So what makes B-Fest , or any of the other similar marathons put on across the country, so different an experience? Well, for me, the movies are only part of the equation. I see movies all the time, and while I occasionally attend a screening with a friend, there are a lot more movies than friends. Iím *sniff* not so popular *sob* that I can get somebody to go with me to all of them, so I usually end up going alone. Sure, thereís always somebody else in the theater (unless youíre seeing The Postman), but itís nothing like the group experience/party that I get at the marathon.

Despite the lack of promotion given the show by Northwesternís A & O Film Board, people come from all over the country for the event. I get a lot of e-mail from folks that are into it, and thereís several web pages devoted to it. Iíd like to think that, though they might very well shun each other the rest of the year, these avid trash hounds can get together every January to make fun of The Crawling Eye and make ribald jests at the expense of Invasion of the Bee Girls. Thereís a kind of pride in knowing that, although youíve all sat through Robot Monster together a dozen times, everybody can still come up with fresh material. The camaraderie is inspiring. As Iím bolting for the door after itís over, It gives me a warm feeling inside to see a lot of people pitching in to help the staff clean up the mountain of trash left behind.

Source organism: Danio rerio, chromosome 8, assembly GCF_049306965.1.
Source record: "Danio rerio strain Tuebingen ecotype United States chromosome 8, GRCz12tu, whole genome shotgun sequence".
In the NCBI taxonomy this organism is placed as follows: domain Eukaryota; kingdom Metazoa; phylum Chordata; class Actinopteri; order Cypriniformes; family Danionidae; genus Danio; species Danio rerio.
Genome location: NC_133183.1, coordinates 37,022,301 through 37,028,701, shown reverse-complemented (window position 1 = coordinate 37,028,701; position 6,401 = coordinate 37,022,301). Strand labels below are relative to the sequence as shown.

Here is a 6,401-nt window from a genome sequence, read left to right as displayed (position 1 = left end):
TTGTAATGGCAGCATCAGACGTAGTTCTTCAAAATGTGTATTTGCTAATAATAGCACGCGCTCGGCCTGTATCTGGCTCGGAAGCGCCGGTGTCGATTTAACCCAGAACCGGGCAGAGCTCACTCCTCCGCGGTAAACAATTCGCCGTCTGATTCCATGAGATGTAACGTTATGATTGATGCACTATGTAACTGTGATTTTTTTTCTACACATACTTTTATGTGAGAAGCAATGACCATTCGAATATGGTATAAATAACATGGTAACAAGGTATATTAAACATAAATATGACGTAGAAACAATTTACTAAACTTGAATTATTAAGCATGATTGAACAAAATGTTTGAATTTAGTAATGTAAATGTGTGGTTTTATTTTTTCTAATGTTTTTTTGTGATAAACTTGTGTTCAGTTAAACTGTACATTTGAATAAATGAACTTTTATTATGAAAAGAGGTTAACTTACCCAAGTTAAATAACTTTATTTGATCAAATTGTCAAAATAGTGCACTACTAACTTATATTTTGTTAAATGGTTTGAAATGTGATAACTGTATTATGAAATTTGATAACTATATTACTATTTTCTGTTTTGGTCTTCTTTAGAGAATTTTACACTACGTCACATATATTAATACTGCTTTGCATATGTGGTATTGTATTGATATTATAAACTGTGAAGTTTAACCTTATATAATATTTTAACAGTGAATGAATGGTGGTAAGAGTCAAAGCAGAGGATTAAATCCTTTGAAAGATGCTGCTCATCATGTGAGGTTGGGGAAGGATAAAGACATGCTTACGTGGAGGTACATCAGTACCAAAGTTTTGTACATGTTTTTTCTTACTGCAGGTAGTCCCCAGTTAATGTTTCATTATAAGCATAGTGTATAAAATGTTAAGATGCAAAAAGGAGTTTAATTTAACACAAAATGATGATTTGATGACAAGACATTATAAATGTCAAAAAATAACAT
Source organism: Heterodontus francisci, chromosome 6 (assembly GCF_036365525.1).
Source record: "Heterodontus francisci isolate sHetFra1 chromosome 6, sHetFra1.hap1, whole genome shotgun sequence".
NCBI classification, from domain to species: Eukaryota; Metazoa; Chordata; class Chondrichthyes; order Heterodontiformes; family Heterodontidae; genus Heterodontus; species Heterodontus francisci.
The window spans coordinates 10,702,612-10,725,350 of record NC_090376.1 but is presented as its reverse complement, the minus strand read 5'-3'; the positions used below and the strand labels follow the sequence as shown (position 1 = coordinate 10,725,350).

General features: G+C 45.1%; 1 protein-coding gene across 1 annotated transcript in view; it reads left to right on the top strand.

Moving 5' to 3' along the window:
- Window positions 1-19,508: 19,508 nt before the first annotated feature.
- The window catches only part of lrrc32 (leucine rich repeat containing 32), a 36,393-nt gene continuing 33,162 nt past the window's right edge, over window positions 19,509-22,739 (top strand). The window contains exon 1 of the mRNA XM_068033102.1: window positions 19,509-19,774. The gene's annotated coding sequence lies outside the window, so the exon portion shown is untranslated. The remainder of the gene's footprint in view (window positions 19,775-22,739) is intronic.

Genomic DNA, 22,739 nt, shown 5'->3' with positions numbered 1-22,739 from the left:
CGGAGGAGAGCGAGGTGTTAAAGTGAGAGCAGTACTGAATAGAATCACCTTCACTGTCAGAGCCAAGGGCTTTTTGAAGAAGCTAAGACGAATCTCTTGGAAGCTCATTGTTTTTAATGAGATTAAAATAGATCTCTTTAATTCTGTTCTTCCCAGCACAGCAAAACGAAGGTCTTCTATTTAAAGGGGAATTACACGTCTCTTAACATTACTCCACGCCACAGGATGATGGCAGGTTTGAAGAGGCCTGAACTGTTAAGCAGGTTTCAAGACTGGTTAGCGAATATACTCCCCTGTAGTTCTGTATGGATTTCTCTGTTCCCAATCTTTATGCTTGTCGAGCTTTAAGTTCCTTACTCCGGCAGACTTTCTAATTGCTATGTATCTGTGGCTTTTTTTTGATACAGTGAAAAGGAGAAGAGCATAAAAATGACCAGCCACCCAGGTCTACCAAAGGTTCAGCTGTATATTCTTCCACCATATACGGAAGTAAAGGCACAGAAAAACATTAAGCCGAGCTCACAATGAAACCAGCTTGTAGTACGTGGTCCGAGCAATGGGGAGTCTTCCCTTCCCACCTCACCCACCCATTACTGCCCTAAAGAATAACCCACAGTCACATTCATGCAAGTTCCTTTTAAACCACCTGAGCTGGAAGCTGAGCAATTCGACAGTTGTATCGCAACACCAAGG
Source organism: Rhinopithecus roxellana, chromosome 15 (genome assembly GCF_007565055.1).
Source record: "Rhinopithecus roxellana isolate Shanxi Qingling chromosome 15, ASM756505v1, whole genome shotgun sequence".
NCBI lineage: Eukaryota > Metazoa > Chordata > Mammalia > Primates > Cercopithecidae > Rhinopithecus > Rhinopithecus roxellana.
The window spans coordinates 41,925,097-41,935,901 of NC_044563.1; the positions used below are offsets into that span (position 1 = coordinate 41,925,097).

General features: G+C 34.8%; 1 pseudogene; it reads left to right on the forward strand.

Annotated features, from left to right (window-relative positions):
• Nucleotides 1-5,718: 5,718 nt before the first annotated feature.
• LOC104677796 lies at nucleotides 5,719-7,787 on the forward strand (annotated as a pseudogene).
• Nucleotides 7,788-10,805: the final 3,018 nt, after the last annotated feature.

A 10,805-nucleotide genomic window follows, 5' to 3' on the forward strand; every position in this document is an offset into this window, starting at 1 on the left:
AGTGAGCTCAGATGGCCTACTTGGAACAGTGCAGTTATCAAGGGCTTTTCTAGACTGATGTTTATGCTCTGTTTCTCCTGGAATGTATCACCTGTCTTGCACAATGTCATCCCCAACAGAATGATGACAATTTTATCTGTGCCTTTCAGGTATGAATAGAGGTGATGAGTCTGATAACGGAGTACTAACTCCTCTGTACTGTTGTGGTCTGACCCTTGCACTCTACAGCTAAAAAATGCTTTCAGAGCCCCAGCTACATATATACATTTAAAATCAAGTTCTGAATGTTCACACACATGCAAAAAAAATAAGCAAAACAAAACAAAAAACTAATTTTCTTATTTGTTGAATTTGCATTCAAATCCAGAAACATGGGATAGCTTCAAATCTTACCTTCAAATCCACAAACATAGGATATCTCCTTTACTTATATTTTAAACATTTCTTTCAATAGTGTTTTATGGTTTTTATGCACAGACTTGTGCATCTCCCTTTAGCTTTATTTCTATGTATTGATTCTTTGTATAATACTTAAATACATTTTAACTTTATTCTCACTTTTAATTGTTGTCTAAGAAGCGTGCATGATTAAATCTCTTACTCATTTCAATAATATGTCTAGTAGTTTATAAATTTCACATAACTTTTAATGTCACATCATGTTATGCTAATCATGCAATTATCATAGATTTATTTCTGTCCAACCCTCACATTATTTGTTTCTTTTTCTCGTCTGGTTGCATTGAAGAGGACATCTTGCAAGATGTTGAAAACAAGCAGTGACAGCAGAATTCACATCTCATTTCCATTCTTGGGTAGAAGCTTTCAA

I feel a lot of love in that room. Sure, itís a desperate, perverse, sloppy and awkward kind of love - but what do you want for fifteen bucks?


If youíre not careful, you may find yourself paying twice to see these people at the movies this month: Robert Duvall, Robert Downey, Jr., Daryl Hannah, Robert DeNiro, Samuel L. Jackson, Billy Bob Thornton, Ben Affleck, Steve Buscemi, David Schwimmer, John Goodman, Gwyneth Paltrow, Leonardo Dicaprio, Brad Dourif, Kathy Bates, and Jackie Chan.